Alan Catlin

The Dancing Girls of Death

She was fifteen going on
a Sex in the City age, three gold
rings in her right ear, a clown’s-
head charm bracelet around each
wrist, and a blue butterfly tattoo
on her butt, no one in her family
had seen nor, ever would, if she
had her way. “My stepdad would
freak if he knew. Especially, as he
paid for it.” She told one of her
boy toys who was so stoned all he
could manage was an obligatory,
“Bummer,” his reaction to all negatives
like his all purpose “Cool,” for all
the positive things in life. Like
beer blasts and pill parties, unprotected
sex in beachfront houses while parents
were away at orgies of their own,
though they called them something else.

All the like-minded she-witches in
her coven had matching tats on
their ass as a kind of blood kinship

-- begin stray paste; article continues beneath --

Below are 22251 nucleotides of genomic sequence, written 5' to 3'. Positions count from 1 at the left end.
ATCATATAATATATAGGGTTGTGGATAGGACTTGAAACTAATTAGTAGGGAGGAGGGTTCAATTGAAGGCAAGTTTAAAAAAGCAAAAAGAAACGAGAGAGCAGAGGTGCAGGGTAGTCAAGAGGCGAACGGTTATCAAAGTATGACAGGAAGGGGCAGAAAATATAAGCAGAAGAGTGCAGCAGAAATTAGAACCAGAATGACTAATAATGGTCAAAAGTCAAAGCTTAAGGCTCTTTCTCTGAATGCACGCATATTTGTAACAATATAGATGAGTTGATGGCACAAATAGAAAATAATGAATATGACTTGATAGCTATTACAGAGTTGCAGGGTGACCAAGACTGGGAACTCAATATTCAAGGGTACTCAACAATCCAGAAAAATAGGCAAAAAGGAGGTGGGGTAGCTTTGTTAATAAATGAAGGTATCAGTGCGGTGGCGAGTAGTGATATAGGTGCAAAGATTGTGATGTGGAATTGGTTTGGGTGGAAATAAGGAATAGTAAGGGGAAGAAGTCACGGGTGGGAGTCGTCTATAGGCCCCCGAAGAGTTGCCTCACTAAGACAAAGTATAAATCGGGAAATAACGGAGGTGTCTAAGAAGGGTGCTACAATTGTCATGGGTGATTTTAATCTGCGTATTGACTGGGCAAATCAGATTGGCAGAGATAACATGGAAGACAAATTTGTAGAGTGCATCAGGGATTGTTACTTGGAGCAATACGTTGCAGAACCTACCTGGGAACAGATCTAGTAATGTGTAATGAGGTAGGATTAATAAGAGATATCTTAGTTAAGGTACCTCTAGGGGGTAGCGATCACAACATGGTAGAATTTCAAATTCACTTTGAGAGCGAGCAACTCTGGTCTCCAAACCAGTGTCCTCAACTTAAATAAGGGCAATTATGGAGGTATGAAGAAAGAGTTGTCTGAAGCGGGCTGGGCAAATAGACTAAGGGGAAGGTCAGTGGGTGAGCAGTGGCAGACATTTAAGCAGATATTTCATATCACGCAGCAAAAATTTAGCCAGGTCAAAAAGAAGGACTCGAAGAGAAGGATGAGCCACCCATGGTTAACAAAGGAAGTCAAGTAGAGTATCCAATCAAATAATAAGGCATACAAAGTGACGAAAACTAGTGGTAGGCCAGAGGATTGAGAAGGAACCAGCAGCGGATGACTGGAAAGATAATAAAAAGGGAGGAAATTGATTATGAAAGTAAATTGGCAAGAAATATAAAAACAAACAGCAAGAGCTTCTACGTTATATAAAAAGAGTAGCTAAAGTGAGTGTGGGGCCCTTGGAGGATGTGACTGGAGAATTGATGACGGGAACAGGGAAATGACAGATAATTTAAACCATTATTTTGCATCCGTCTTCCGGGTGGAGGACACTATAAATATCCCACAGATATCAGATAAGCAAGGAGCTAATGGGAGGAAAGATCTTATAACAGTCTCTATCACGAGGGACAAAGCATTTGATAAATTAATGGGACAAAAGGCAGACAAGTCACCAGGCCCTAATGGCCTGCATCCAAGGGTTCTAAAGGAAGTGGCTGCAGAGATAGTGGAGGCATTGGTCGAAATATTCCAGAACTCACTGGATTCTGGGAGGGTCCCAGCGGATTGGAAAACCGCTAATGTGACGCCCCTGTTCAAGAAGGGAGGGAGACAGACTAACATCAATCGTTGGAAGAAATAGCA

thing that would forever unite them
in sisterhood until the next falling out,
next sex text one of them would send,
of one of their number, to like, everyone
on earth. Something sent as a kind of
joke, under the influence of alcohol
and E, barely remembered after, until
the message went, like viral, and the girl
in question thought razor blades
in the bath was the only solution
to an otherwise insoluble problem.
And it might have been, were it not
for the kid brother seeing the text,
and barging into that room no adult
would dare to go.

Accused of bullying, violating
sacred trusts, and child porn laws,
she stonewalls authorities, insists she is
above all this childish stuff and maybe
she was, in a way, if someone hadn’t
almost died.


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